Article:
Why Are Private Jets Being Subsidized By You and Me?

The National Business Aviation Association's (NBAA) vocal opposition to modernizing the air traffic control (ATC) system has more to do with preserving the status quo for private jet owners than protecting the interests of the flying public.

The NBAA has frequently opposed proposals to modernize the nation's ATC system on the basis that reforming it will require corporate jets to pay for their use of the system instead of relying on airline passenger taxes to foot their share of the bill.

Yet for years, many of its corporate members have milked a set of tax loopholes that allow private jet owners to lower their tax burden and pass on the cost of their travel to consumers.

A Dassault Falcon 8X flies on June 12, 2015 prior to the opening of the International Paris Airshow at Le Bourget. ERIC PIERMONT/AFP/Getty

Private jet owners can write off much of the cost of their aircraft at the expense of commercial passengers and taxpayers. The IRS permits owners to deduct the depreciation on commercial jets over a five-year period — two years faster than commercial airlines. This gap allows a corporate owner to write off as much as 60 percent of the value of a company jet in the first three years.

Even though corporate jets use almost $1 billion of air traffic control resources, they only contribute around $200 million in fuel taxes, letting commercial passengers pick up their tab.

Generally, corporate jets are exempt from the Federal Aviation Administration's (FAA) air transportation tax, a fee on the number of passengers and amount of cargo transported, which funds 95 percent of ATC operations.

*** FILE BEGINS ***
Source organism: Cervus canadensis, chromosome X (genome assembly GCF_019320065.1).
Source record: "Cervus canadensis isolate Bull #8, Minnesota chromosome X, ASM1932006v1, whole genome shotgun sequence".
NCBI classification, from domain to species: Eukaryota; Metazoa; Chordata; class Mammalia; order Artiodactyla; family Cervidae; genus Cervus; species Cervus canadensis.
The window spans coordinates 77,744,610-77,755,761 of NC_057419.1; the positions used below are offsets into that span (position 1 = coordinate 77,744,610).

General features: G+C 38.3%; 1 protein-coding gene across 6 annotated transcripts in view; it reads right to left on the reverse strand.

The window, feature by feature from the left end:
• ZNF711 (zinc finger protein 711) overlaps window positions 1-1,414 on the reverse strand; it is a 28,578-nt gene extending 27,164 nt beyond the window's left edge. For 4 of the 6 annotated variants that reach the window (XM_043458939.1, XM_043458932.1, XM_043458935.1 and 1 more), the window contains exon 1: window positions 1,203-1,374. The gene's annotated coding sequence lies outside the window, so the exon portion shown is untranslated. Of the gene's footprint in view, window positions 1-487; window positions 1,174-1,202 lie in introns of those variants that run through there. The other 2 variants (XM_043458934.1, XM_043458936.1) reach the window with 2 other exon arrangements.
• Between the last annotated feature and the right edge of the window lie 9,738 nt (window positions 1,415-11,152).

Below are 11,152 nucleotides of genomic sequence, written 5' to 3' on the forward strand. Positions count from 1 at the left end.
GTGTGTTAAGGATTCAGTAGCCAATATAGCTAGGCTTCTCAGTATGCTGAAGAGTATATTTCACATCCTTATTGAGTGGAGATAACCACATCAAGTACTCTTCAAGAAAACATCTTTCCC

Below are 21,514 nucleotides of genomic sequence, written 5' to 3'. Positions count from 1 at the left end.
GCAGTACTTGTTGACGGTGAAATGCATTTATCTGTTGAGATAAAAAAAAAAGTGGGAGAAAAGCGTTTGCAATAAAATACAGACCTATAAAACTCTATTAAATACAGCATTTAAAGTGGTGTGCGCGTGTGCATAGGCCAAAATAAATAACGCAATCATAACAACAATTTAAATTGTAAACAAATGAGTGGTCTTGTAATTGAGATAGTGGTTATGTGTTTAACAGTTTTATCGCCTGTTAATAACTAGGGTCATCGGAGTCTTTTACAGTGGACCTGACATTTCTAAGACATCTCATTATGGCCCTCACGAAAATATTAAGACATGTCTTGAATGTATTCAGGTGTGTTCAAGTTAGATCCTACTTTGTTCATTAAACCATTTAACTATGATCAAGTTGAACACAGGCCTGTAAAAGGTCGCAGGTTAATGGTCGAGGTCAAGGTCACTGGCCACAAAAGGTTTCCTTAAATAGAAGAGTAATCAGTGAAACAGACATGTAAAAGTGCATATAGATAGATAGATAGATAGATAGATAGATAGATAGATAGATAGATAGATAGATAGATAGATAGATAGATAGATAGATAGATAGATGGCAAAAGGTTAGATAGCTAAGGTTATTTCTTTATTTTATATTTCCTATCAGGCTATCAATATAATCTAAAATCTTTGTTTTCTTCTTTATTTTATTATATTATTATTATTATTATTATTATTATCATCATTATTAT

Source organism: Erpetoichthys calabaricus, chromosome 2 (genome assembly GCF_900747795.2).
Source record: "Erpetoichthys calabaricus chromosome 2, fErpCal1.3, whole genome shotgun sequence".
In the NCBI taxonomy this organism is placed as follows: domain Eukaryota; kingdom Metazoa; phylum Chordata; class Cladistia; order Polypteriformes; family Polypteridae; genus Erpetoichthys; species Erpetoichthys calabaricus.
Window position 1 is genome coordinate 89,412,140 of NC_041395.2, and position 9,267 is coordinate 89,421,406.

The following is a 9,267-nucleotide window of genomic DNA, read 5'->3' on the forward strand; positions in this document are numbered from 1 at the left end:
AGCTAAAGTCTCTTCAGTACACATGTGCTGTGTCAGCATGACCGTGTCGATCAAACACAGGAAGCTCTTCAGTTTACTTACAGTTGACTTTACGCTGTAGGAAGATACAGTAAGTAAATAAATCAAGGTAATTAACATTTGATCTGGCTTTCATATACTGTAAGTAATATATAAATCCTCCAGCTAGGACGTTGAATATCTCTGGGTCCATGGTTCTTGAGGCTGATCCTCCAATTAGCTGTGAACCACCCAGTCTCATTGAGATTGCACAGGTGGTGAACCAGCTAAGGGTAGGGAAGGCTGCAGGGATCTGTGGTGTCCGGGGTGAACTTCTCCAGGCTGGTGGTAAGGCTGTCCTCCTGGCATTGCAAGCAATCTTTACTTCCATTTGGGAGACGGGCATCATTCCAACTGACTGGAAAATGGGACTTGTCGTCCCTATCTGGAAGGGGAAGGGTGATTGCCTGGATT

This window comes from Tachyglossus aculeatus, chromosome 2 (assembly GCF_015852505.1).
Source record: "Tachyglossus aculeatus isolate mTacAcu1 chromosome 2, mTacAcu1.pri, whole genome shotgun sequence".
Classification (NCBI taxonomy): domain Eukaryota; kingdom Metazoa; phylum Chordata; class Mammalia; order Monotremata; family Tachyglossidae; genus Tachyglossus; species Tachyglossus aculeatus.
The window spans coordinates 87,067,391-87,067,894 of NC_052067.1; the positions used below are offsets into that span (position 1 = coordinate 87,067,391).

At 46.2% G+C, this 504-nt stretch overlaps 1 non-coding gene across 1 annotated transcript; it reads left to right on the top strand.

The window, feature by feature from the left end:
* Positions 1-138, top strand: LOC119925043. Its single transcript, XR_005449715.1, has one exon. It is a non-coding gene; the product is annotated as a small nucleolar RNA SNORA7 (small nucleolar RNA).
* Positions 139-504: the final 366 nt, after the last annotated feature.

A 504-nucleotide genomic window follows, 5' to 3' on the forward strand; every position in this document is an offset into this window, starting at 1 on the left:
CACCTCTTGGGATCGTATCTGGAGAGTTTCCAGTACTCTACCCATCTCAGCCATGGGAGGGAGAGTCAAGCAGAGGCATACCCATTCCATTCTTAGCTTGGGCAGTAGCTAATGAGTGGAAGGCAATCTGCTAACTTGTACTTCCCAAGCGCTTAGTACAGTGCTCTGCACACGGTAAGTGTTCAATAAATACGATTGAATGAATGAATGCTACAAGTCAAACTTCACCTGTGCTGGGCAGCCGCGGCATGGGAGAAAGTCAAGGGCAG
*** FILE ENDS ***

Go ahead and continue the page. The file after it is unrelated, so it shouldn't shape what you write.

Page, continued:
The maintenance and improvement of the ATC system's equipment and infrastructure is paid through the Airport and Airway Trust Fund (AATF), which is made up of excise taxes collected on aviation fuel, passenger transport and use of international air facilities.

While general aviation is at least subject to the fuel tax, high-end general aviation aircraft — the majority of which are corporate-owned — contributed only about 1 percent of the AATF's receipts in 2014, despite using an estimated 10 percent of the system the AATF supports.

The NBAA has been living the special interest dream for way too long. Instead of blocking efforts to modernize ATC, it should stop standing in the way of making long-needed improvements to the dated system.

While today's automobiles can use hyper-accurate GPS to practically drive themselves, U.S. ATC continues to rely on a ground-based radar system first developed in 1943. Deployment of NextGen, a satellite-based upgrade to flight navigation and communications, has been languishing under a bloated government bureaucracy and hamstrung by a congressional budget process that funds it in fits-and-starts.

Proposals to modernize the system would transfer authority for managing all but the safety functions of ATC from the FAA to a federally-chartered, nonprofit entity where NextGen improvements could be deployed more swiftly, minimizing flight delays, reducing fuel consumption and lowering carbon emissions.

Everyone benefits from an ATC system that is state-of-the-art, agile, sustainable and safe, and the system's users should pay their fair share for its maintenance. As Congress advances proposals to transform our nation's ATC, the NBAA needs to put aside the interests of corporate jet owners and support a proposal that will benefit the rest of the country — which flies coach.

Drew Johnson is Senior Fellow at the Taxpayer Protection Alliance, a non-partisan nonprofit think tank dedicated to exposing the effects of government policy on deficits and debt.